Inside the Shein Machine

Photo of neutral coloured clothes on a clothes rack
Maddie Dinnage

In her recent Channel 4 documentary, journalist Iman Amrani takes us into the underworld of fast fashion and permits us insight into the poor working conditions within Shein’s supply factories. In being the first to capture concrete, video evidence, UNTOLD: Inside the Shein Machine sheds a shocking light upon Shein’s corrupt suppliers and questionable advertising practices. Impact‘s Maddie Dinnage reports.

Channel 4’s footage shows an undercover journalist, who adopts the pseudonym ‘Mei’, posing as a garment worker at two separate Shein supply factories. As she secretly films her experience, she discovers that factory employees make as little as 3p per garment and are expected to produce hundreds of clothing items in a single shift.

We see heart-breaking footage of exhausted employees working into the early hours of the morning

In talking to the factory workers, Mei learns that it is not uncommon to work for up to 18 hours a day, with only one day off per month. Employees must also stay until they complete their assigned orders. These gruelling workdays violate Chinese labour laws, which state that employees should work no more than eight hours a day, or 44 hours a week.

In both factories, we see heart-breaking footage of exhausted employees working into the early hours of the morning. If workers happen to make a mistake, they are subject to penalties, often leading to a two-thirds deduction of their daily wage.

Shein has seen their valuation skyrocket to an eye-watering £84 billion

Shein told Buisness Insider that it has a supplier code of conduct and that, “Any non-compliance with this code is dealt with swiftly, and we will terminate partnerships that do not meet our standards.” But, as The Cut points out, they have said this before.

While ‘Mei’ captures undercover footage in China, Iman investigates how and why Shein has seen their valuation skyrocket to an eye-watering £84 billion.

Fast-fashion companies like Shein, which are based predominantly online, rely upon the support of micro-influencers (creators with a smaller following looking to grow their platform). This phenomenon has been facilitated by the increasing popularity of the Chinese social media platform TikTok. The video-sharing app gives content creators the ability to build a worldwide following, which can lead to opportunities such as paid partnerships.

Consumers are conditioned to perceive fashion as a cheap, disposable, object of over-consumption

Shein is notorious for allegedly preying upon micro-influencers. These influencers enter unpaid partnerships with the brand and create marketing content in exchange for free clothing and exposure. This has proven to be extremely effective for companies such as Shein, as consumers are conditioned to perceive fashion as a cheap, disposable, object of over-consumption.

To explore the claims made against Shein regarding stolen designs, Iman meets with small-business owner Fern Davey, founder of Veronica Velveteen – a handmade lingerie company dedicated to sustainability and inclusivity. Fern describes being victim to product imitation at the hands of Shein, an accusation echoed by several other independent designers across the fashion community.

It seems that not only are Shein’s products poorly made, but their means of product design are additionally founded upon exploitation and plagiarism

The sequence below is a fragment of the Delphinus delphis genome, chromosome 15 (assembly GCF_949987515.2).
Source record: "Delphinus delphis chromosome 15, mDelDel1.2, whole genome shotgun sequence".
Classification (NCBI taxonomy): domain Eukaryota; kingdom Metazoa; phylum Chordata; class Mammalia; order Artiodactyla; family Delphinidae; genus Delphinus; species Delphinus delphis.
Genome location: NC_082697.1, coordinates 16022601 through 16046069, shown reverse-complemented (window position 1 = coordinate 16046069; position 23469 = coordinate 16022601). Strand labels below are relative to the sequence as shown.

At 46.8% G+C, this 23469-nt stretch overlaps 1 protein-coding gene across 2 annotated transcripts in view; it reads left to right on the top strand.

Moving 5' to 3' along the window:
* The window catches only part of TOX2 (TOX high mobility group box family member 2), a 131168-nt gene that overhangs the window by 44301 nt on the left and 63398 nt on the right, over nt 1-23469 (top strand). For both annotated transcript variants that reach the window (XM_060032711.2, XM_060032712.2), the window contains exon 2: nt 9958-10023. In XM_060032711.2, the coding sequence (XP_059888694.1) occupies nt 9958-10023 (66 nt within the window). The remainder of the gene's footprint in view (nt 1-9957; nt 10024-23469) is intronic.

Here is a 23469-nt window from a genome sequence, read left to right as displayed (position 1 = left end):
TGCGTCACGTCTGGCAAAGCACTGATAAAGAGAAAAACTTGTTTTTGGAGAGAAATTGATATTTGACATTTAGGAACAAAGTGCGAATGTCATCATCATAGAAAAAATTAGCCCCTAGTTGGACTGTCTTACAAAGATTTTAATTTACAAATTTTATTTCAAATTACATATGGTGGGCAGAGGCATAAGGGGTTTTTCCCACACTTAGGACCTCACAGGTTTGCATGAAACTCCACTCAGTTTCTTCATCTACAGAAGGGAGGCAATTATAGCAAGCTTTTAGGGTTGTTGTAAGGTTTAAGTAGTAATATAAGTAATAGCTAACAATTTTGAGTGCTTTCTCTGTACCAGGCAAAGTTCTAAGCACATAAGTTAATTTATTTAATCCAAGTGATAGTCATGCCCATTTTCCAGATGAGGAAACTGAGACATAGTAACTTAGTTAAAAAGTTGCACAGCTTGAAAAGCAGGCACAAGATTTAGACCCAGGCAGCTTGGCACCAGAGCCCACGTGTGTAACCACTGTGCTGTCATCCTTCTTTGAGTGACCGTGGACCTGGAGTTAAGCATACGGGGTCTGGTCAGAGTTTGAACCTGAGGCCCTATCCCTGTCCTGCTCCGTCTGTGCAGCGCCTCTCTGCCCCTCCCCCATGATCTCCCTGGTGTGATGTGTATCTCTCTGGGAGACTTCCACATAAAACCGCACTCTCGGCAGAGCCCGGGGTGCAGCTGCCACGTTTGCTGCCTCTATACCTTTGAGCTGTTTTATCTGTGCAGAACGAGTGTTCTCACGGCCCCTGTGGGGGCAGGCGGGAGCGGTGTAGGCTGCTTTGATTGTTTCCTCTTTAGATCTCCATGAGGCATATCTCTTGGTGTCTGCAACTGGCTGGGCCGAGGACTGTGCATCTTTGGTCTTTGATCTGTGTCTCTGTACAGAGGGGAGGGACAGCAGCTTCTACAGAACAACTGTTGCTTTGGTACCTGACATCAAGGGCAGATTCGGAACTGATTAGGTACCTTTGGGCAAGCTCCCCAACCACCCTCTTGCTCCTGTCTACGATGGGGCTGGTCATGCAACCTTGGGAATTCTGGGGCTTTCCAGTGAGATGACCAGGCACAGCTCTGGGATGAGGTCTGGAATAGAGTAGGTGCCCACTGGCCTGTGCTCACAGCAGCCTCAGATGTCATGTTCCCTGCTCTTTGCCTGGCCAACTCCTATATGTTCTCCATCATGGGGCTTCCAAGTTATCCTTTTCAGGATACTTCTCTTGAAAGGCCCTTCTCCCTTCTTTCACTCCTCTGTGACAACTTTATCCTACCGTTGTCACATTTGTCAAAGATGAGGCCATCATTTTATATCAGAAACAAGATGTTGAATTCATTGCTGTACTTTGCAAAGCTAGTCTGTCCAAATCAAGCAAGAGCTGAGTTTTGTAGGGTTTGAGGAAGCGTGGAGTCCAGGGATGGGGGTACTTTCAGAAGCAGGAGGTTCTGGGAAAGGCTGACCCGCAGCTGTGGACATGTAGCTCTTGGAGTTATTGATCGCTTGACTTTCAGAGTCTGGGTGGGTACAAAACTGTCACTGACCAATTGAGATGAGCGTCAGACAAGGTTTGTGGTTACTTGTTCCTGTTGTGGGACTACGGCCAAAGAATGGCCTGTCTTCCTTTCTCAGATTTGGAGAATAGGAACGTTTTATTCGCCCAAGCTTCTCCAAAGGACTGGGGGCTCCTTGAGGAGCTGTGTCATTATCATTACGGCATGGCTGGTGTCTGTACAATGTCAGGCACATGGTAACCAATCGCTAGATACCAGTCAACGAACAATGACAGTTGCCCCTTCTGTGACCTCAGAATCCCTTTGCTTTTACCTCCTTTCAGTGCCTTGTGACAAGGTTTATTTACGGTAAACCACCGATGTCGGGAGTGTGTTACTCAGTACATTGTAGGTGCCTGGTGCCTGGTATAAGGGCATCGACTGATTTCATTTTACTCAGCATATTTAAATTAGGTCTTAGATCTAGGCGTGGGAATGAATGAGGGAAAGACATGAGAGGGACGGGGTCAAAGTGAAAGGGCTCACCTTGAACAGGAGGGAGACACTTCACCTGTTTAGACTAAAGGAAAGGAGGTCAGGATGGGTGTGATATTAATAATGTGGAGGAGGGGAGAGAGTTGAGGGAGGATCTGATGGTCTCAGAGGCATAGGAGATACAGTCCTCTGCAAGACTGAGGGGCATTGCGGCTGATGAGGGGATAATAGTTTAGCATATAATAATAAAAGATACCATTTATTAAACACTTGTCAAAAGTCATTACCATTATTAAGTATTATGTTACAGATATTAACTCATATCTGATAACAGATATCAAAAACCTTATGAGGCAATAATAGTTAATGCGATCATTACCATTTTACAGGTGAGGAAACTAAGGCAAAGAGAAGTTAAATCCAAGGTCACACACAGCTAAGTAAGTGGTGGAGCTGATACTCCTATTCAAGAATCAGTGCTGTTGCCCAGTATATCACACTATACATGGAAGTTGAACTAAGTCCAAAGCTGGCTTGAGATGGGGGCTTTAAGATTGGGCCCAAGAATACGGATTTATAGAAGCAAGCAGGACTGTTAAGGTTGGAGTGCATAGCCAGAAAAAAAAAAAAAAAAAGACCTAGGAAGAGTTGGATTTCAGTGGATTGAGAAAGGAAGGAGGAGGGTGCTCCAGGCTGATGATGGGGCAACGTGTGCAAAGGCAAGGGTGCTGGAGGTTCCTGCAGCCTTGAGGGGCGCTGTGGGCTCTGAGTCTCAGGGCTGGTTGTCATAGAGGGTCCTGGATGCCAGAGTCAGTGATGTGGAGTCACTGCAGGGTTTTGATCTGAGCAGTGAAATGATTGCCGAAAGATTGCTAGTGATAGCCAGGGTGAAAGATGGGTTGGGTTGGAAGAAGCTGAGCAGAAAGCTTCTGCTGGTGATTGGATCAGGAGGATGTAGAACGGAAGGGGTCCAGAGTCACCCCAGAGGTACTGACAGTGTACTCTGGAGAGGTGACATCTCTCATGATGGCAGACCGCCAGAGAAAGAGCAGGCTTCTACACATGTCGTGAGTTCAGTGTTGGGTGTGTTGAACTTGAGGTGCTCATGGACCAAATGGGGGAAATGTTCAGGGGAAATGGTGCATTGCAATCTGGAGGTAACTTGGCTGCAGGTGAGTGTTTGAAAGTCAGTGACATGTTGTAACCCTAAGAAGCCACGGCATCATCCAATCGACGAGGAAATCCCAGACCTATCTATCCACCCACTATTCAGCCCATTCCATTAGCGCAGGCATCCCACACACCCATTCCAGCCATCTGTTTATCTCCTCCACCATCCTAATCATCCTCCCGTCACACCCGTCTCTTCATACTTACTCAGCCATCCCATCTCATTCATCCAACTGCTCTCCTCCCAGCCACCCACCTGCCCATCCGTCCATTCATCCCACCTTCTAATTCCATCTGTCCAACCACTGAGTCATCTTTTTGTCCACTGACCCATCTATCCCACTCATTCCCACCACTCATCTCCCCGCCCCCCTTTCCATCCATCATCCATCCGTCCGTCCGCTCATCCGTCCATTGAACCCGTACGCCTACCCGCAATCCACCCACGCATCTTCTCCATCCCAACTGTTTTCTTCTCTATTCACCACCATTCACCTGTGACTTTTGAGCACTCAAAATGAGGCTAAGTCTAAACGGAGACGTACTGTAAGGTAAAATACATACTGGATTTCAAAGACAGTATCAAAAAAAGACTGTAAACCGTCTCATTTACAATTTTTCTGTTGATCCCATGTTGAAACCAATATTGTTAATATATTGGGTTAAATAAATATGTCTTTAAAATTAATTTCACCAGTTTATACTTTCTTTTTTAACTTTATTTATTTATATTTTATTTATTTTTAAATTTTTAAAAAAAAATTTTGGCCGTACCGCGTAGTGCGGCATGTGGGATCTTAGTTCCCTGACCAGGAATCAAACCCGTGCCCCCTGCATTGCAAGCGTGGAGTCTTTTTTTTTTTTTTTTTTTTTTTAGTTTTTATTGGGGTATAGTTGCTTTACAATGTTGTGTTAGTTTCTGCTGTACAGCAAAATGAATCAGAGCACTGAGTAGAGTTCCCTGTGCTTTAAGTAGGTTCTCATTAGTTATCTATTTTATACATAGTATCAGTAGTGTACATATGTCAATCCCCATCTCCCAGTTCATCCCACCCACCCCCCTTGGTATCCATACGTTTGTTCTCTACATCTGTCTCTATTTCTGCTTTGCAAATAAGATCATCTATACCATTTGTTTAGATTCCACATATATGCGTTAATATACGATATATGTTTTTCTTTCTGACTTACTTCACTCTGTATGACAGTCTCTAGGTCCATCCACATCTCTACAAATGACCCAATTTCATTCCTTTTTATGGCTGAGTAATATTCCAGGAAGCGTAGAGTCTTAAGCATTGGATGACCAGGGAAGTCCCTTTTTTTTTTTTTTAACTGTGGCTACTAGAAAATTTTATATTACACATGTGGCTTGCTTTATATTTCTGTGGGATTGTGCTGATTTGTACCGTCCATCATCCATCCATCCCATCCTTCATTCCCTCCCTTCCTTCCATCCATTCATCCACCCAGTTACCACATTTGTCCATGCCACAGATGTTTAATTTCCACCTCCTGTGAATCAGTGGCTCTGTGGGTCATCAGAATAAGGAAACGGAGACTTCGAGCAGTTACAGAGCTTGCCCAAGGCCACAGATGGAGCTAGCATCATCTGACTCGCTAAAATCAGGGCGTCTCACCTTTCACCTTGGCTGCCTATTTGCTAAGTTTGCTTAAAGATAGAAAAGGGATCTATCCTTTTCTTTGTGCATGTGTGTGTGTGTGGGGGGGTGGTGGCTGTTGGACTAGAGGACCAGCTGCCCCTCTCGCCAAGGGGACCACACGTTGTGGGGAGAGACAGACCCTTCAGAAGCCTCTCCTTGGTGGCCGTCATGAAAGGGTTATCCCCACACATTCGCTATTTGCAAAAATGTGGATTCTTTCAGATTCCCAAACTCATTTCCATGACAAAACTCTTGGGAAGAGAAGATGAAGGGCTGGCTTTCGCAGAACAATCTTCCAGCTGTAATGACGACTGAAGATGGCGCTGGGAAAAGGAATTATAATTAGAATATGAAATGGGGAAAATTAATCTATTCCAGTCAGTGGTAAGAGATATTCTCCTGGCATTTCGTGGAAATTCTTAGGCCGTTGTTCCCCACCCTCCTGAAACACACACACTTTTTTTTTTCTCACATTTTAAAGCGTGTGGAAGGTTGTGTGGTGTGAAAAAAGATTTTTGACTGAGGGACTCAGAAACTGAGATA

They simply serve as a prime example of greenwashing

In attempt to counteract (or perhaps ‘mask’ is a better term) their negative impact upon the climate, Shein pledged to donate $50 million to reduce the negative impacts of textile waste. The partnership with Or Foundation was designed to help implement more sustainable strategies with regards to textile waste, and to alleviate the impact of waste on the most heavily affected communities.

These efforts appear revolutionary in theory, but in practice they simply serve as a prime example of greenwashing. Shein uses this performative strategy to market themselves as sustainable, despite their use of irresponsibly sourced materials and employee exploitation.

Considering these revelations, does continuing to support fast-fashion companies makes us complicit in terms of their negative impact upon the environment and the lives of workers? I have always been suspicious as to how brands such as PLT and Shein were able to not only survive but thrive while selling their products for such low prices.

It really does matter where we shop and who our money goes to

For a while now I have been attempting to make more sustainable choices when buying clothes, opting for timeless wardrobe staples as opposed to trendy, statement pieces. It really does matter where we shop and who our money goes to. Every purchase we make contributes to corporate growth, hence it is up to us whether we want to have a positive or negative impact.

Since switching to small businesses and second-hand shopping, I have not only been able to save money, but I am investing in great-quality pieces which will last years. It can seem daunting to make the leap from convenience to sustainability, but the rewards are endless.

This documentary was the final push I needed to delete the ASOS and Urban Outfitters apps from my phone, and I now pledge absolute commitment to sustainable shopping.

Maddie Dinnage

Featured image courtesy of Priscilla Du Preez via Unsplash. Image license found here. No changes were made to this image.

In-article image 1 courtesy of @veronicavelveteen via Instagram. No changes were made to this image.

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